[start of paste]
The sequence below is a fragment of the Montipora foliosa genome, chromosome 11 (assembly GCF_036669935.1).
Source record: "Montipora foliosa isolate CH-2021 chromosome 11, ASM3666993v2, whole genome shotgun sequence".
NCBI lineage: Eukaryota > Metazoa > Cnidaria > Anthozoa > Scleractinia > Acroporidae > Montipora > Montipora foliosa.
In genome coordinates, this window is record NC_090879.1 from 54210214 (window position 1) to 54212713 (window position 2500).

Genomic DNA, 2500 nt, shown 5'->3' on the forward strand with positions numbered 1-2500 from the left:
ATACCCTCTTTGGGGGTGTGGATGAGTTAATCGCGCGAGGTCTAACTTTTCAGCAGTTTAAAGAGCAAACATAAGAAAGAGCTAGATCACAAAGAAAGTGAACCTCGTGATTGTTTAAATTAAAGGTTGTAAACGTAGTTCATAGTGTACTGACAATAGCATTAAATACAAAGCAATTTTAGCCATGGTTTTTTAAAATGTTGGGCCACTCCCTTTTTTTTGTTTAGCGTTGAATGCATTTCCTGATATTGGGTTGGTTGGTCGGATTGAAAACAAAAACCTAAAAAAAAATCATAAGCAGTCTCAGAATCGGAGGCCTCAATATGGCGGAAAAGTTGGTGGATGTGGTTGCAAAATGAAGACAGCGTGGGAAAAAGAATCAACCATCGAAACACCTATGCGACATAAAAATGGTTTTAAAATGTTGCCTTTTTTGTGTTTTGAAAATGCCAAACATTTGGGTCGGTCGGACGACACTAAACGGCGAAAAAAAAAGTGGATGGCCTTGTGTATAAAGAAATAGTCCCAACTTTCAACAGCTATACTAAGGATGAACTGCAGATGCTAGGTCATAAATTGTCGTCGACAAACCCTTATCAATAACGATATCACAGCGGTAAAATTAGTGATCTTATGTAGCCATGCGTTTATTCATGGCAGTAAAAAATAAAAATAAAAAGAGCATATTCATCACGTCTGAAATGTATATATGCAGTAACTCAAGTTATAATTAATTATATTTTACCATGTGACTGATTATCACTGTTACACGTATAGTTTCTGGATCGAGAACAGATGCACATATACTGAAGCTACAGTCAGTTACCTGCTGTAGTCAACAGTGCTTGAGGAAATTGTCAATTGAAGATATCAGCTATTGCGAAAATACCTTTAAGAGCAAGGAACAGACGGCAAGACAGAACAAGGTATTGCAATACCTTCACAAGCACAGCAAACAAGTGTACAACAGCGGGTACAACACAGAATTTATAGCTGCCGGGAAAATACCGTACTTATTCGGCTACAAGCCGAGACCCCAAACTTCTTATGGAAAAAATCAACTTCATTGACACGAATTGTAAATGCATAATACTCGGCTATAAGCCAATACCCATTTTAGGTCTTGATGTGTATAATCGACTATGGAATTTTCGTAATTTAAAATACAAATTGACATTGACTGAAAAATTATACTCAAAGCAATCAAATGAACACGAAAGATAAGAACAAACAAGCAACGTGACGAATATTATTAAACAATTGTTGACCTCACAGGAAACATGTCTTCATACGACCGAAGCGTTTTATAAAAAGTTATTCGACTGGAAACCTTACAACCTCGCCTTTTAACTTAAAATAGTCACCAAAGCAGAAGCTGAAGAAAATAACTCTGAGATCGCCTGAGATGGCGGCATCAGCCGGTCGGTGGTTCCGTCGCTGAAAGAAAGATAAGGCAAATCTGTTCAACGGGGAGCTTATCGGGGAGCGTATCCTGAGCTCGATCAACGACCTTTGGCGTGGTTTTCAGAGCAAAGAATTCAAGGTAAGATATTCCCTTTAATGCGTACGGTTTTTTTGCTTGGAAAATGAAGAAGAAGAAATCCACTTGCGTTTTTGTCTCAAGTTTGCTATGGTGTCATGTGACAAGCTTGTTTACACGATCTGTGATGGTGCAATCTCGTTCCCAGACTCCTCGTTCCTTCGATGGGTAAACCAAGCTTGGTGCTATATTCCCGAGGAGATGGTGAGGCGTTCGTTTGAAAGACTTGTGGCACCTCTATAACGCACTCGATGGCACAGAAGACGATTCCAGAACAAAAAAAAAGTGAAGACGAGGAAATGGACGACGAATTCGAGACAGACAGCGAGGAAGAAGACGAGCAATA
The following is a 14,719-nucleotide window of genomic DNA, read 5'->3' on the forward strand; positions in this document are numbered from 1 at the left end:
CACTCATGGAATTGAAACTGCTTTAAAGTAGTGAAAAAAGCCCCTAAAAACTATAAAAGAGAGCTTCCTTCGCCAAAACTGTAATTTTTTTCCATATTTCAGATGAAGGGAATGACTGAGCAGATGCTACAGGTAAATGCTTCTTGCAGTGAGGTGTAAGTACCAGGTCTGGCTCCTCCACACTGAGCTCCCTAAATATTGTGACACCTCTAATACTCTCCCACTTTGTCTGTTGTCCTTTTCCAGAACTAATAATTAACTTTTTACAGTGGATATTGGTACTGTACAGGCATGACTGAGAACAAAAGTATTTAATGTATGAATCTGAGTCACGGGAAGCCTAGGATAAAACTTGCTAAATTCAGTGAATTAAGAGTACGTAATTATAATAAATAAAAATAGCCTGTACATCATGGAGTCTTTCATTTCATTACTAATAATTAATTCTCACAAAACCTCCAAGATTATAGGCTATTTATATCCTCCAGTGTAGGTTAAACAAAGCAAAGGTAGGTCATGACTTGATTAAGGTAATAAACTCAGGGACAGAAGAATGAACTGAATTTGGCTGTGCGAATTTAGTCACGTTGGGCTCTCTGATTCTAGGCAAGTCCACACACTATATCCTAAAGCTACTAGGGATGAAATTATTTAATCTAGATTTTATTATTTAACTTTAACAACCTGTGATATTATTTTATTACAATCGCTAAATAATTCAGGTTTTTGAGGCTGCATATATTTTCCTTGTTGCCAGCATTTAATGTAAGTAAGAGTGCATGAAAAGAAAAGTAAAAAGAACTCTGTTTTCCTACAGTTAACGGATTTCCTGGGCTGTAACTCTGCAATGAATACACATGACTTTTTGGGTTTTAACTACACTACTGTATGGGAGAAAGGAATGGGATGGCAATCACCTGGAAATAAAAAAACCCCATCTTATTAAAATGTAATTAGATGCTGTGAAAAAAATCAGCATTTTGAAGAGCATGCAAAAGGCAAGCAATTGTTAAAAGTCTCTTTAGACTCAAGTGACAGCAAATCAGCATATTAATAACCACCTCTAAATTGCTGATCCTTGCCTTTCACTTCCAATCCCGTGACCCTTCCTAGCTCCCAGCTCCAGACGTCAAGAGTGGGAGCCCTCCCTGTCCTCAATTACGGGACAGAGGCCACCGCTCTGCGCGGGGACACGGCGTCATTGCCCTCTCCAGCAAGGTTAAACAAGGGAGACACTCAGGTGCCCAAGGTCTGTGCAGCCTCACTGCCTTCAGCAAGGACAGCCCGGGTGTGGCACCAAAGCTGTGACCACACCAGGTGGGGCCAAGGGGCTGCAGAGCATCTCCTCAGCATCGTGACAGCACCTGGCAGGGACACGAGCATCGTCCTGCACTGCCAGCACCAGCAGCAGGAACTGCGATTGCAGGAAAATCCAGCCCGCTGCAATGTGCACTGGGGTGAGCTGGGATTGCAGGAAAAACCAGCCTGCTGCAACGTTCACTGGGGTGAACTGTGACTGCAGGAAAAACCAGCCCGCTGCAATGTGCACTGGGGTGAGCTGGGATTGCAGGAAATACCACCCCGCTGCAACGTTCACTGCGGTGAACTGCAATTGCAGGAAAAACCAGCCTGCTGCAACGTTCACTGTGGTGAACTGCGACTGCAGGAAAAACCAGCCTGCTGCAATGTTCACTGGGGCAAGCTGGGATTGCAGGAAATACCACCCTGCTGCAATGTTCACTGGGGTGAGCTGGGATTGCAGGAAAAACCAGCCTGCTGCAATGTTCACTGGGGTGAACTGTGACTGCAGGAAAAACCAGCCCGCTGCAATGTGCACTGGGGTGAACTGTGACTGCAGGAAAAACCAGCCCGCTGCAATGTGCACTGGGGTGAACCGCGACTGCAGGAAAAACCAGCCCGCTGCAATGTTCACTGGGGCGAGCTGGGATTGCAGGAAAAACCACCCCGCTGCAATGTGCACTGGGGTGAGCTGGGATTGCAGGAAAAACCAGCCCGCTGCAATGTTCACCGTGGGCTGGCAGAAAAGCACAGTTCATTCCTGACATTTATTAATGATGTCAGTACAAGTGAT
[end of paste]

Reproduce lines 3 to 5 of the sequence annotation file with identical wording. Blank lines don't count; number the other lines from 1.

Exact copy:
NCBI lineage: Eukaryota > Metazoa > Cnidaria > Anthozoa > Scleractinia > Acroporidae > Montipora > Montipora foliosa.
In genome coordinates, this window is record NC_090879.1 from 54210214 (window position 1) to 54212713 (window position 2500).

Genomic DNA, 2500 nt, shown 5'->3' on the forward strand with positions numbered 1-2500 from the left: